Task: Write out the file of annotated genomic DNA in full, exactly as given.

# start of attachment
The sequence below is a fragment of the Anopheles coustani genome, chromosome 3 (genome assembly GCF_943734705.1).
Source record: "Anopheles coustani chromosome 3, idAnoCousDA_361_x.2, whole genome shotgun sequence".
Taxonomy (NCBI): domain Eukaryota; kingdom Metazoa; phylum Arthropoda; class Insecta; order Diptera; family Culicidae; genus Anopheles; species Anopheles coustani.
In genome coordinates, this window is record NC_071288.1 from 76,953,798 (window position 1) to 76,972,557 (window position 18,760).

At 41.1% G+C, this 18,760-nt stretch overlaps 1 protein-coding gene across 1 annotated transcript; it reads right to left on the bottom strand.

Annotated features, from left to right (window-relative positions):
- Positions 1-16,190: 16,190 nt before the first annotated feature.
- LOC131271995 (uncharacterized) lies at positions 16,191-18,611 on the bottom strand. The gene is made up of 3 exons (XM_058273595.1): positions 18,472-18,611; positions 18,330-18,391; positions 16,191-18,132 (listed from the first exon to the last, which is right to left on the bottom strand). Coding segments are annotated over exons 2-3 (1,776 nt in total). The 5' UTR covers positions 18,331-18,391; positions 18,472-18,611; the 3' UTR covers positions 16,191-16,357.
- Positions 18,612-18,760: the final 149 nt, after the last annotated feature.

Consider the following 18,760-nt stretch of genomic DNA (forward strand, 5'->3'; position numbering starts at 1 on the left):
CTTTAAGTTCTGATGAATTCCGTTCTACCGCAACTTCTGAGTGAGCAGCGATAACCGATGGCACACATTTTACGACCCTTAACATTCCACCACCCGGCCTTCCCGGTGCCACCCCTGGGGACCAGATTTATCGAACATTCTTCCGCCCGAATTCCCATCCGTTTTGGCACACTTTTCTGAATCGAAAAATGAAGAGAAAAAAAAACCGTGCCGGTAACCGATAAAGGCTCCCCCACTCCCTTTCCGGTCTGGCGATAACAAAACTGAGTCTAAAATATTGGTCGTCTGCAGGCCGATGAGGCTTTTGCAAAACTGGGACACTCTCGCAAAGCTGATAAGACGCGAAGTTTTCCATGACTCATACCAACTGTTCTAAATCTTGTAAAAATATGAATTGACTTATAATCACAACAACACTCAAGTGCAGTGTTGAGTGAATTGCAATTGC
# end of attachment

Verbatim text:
The sequence below is a fragment of the Anopheles coustani genome, chromosome 3 (genome assembly GCF_943734705.1).
Source record: "Anopheles coustani chromosome 3, idAnoCousDA_361_x.2, whole genome shotgun sequence".
Taxonomy (NCBI): domain Eukaryota; kingdom Metazoa; phylum Arthropoda; class Insecta; order Diptera; family Culicidae; genus Anopheles; species Anopheles coustani.
In genome coordinates, this window is record NC_071288.1 from 76,953,798 (window position 1) to 76,972,557 (window position 18,760).

At 41.1% G+C, this 18,760-nt stretch overlaps 1 protein-coding gene across 1 annotated transcript; it reads right to left on the bottom strand.

Annotated features, from left to right (window-relative positions):
- Positions 1-16,190: 16,190 nt before the first annotated feature.
- LOC131271995 (uncharacterized) lies at positions 16,191-18,611 on the bottom strand. The gene is made up of 3 exons (XM_058273595.1): positions 18,472-18,611; positions 18,330-18,391; positions 16,191-18,132 (listed from the first exon to the last, which is right to left on the bottom strand). Coding segments are annotated over exons 2-3 (1,776 nt in total). The 5' UTR covers positions 18,331-18,391; positions 18,472-18,611; the 3' UTR covers positions 16,191-16,357.
- Positions 18,612-18,760: the final 149 nt, after the last annotated feature.

Consider the following 18,760-nt stretch of genomic DNA (forward strand, 5'->3'; position numbering starts at 1 on the left):
CTTTAAGTTCTGATGAATTCCGTTCTACCGCAACTTCTGAGTGAGCAGCGATAACCGATGGCACACATTTTACGACCCTTAACATTCCACCACCCGGCCTTCCCGGTGCCACCCCTGGGGACCAGATTTATCGAACATTCTTCCGCCCGAATTCCCATCCGTTTTGGCACACTTTTCTGAATCGAAAAATGAAGAGAAAAAAAAACCGTGCCGGTAACCGATAAAGGCTCCCCCACTCCCTTTCCGGTCTGGCGATAACAAAACTGAGTCTAAAATATTGGTCGTCTGCAGGCCGATGAGGCTTTTGCAAAACTGGGACACTCTCGCAAAGCTGATAAGACGCGAAGTTTTCCATGACTCATACCAACTGTTCTAAATCTTGTAAAAATATGAATTGACTTATAATCACAACAACACTCAAGTGCAGTGTTGAGTGAATTGCAATTGC